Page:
He considers the US to be completely geared towards short-termism, living in an “ever-accelerating panic about headlines. And the way they get them is by creating friction – go on to an American television show and the set-up is to try to make sparks fly. You might be a paediatrician and they’ll get some dickhead to say something that any paediatrician would disagree with like, ‘children should be kept in dark cupboards for the first five years, I really believe that and we must have a balanced discussion about it’. Getting people riled up and setting them on to each other makes good TV and politicians have to go with it because they are working at media speed. And because of the rolling news phenomenon you always have to be seen to be injecting something new into the discussion to give the impression that there is something new to say.”

As an example of long-term thinking at work Eno mentions Amir Amirani’s new film We Are Many, a documentary about the anti-war march on 15 February 2003 “which, by the way, was duplicated in 789 other cities around the world. In the Arab world, our London march, which all sprang from a tiny office in King’s Cross [Stop the War Coalition] was a hugely important moment because they saw westerners protesting against an attack on them,” he explains. “In Egypt they had a simultaneous demonstration in Tahrir Square and it was the first time the security forces had backed down. That was a real risk, for us, 15 Feb was just bloody cold weather. That London demonstration really made a difference.”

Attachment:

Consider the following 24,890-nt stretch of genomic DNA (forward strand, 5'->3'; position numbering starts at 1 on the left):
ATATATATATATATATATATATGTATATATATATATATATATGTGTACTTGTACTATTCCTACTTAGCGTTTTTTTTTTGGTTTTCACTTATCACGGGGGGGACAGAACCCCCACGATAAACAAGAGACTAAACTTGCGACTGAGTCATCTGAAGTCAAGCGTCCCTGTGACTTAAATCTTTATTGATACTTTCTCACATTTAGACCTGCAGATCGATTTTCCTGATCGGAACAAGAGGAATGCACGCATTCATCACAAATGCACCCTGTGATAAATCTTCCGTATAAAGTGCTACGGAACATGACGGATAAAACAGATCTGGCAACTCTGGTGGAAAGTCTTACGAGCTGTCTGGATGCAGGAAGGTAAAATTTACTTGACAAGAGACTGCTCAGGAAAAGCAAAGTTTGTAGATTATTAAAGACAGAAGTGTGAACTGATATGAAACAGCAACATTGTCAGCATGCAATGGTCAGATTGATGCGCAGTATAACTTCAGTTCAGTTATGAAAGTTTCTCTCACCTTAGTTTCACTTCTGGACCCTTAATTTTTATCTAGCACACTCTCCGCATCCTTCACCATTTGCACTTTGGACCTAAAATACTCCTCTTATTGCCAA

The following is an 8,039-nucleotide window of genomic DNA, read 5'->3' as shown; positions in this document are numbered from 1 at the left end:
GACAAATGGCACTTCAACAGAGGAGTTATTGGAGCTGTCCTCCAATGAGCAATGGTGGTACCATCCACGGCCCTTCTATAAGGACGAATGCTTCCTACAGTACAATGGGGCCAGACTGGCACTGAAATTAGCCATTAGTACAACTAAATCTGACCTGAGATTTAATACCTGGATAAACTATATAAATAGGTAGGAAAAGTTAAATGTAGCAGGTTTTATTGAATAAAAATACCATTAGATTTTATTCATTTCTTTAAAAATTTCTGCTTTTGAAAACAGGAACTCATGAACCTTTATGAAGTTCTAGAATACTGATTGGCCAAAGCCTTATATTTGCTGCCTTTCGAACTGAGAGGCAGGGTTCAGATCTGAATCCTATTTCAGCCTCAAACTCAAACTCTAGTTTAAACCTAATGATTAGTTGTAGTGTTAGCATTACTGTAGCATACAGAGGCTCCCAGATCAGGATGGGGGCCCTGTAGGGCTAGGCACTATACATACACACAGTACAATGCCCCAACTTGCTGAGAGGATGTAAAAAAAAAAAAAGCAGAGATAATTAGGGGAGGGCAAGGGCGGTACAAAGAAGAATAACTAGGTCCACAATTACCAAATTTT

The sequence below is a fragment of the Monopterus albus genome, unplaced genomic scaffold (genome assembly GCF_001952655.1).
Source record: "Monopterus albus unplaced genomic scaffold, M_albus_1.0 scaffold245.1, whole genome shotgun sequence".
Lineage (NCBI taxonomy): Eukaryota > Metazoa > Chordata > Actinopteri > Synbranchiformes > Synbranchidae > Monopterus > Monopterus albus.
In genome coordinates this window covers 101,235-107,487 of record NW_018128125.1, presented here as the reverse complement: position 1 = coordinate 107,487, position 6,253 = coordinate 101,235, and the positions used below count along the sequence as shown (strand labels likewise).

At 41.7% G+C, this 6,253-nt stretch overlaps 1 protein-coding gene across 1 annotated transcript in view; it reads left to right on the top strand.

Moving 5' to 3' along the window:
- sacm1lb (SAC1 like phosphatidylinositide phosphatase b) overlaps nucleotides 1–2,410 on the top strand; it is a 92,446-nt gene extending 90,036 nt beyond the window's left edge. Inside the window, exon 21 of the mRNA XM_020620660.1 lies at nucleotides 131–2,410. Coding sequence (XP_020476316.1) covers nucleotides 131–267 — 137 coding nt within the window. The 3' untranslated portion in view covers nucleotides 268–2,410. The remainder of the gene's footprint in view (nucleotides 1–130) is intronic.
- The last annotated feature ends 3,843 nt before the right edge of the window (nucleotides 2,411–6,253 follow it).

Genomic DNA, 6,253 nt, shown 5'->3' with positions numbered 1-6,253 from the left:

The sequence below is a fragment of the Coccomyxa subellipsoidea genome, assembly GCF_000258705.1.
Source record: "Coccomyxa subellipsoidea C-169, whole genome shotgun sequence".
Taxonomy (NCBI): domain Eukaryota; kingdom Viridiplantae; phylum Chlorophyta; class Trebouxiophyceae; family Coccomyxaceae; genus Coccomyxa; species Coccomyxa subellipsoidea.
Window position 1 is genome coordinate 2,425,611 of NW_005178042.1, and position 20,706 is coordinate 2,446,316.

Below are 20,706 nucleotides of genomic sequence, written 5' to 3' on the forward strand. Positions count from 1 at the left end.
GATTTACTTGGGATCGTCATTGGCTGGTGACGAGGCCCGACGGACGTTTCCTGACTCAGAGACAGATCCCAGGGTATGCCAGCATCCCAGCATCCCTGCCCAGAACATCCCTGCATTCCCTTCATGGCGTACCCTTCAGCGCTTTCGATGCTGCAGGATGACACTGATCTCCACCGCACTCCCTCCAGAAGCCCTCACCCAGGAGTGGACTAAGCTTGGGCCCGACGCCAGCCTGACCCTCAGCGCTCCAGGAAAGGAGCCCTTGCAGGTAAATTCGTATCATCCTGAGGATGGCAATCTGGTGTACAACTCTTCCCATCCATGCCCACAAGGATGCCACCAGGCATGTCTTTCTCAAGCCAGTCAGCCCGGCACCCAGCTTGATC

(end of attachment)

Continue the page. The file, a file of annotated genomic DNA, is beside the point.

Perhaps surprisingly, he does not tweet (“I really cannot imagine what I would want to say or hear on Twitter”). How does he feel about social media as a political tool, people having their two-penn’orth over Thatcher’s funeral on Facebook, then moving on when they’ve let off steam?